9. No one can agree on what the definition of an heirloom even is ... which I guess is appropriate since no one seems to understand what a gmo is either ... and BOTH get defined in whatever way someone wants to use them. Huh? Seems like a problem to me.

10. PROMOTE WHAT YOU LOVE, instead of BASHING WHAT YOU HATE. If you love heirlooms, GREAT ... go hogwild about them but do so without bashing everything that isn't an heirloom. If you love chickens, WONDERFUL ... love your chickens and tell everyone about them but don't hate people because they don't have them. Do the LOVE part and quit with the hate. It's getting really old and tiring.

 

I'll step down now.

Barred rocks, red sex link, silver wyandotte, white leghorns, mottled cochin banty, silkie, blue swedish and khaki campbell ducks, meat rabbits, white holland turkeys, turtles, cats, and as much garden space as one can cram into a small urban yard half given over to the chickens

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Barred rocks, red sex link, silver wyandotte, white leghorns, mottled cochin banty, silkie, blue swedish and khaki campbell ducks, meat rabbits, white holland turkeys, turtles, cats, and as much garden space as one can cram into a small urban yard half given over to the chickens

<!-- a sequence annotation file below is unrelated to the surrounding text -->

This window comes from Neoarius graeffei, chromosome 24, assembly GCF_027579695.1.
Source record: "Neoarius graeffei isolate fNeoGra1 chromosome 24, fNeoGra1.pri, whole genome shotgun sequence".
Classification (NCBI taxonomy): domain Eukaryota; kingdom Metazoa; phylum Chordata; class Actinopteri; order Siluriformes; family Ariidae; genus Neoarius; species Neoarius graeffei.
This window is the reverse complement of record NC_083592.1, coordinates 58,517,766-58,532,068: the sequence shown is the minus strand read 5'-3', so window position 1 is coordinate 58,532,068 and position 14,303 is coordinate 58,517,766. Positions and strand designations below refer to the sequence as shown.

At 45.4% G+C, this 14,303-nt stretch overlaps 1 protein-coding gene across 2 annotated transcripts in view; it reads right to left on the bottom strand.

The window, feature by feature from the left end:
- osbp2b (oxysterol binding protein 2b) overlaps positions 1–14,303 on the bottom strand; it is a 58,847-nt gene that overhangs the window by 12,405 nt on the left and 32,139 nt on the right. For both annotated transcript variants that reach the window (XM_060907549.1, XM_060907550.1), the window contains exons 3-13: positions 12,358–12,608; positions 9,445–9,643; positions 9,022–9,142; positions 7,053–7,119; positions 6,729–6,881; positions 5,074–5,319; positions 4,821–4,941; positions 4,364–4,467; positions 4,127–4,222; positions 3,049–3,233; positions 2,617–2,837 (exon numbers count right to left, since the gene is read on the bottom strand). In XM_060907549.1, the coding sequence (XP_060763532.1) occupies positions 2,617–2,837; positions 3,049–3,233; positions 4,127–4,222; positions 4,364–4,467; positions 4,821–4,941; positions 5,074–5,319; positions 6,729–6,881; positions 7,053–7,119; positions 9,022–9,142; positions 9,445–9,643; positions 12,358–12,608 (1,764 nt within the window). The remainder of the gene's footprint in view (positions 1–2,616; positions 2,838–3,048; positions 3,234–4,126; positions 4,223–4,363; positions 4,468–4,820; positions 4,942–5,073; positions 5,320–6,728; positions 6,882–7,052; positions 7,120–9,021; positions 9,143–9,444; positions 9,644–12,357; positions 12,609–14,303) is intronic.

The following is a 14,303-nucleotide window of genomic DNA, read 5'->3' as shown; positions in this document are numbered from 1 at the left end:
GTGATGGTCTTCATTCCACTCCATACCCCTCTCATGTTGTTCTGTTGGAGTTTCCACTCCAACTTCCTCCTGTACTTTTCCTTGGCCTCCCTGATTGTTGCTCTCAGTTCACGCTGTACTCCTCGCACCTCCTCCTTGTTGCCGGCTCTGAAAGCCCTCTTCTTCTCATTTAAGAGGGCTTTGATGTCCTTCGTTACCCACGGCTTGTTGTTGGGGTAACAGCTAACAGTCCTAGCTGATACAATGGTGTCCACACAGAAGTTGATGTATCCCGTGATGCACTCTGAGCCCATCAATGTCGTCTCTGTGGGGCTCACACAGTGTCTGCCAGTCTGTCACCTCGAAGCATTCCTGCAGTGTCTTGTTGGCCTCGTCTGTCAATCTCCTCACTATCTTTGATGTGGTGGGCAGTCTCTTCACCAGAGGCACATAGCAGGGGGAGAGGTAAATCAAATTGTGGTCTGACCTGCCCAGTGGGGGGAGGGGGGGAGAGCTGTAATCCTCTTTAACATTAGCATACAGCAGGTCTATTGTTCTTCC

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post #2 of 22

bravo clap.gifclap.gifclap.gif

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post #3 of 22

My, My, you are just trying to start a fight here aren't you (and not by me)? What you say is right on target, but there are sheeple (not people not sheep but a new hybrid they look and sound like people but act like sheep) who refuse to "see the light" unless they are indoctrinated by their loyal minister the boob tube, and their new prophet the Internet, and they are being converted by the thousands because they tell this stuff in schools and the kids tell their mommies and daddies this and bring it home in school letters emails and home work along with any place where sheeple congregate......

Hello there!

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Hello there!

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post #4 of 22

To each his own

Enjoy the simple things in life, which are often free. There will always be crowds of other people spending money they don't have on things they can't afford in pursuit of happiness that continues to elude them.
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Enjoy the simple things in life, which are often free. There will always be crowds of other people spending money they don't have on things they can't afford in pursuit of happiness that continues to elude them.
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post #5 of 22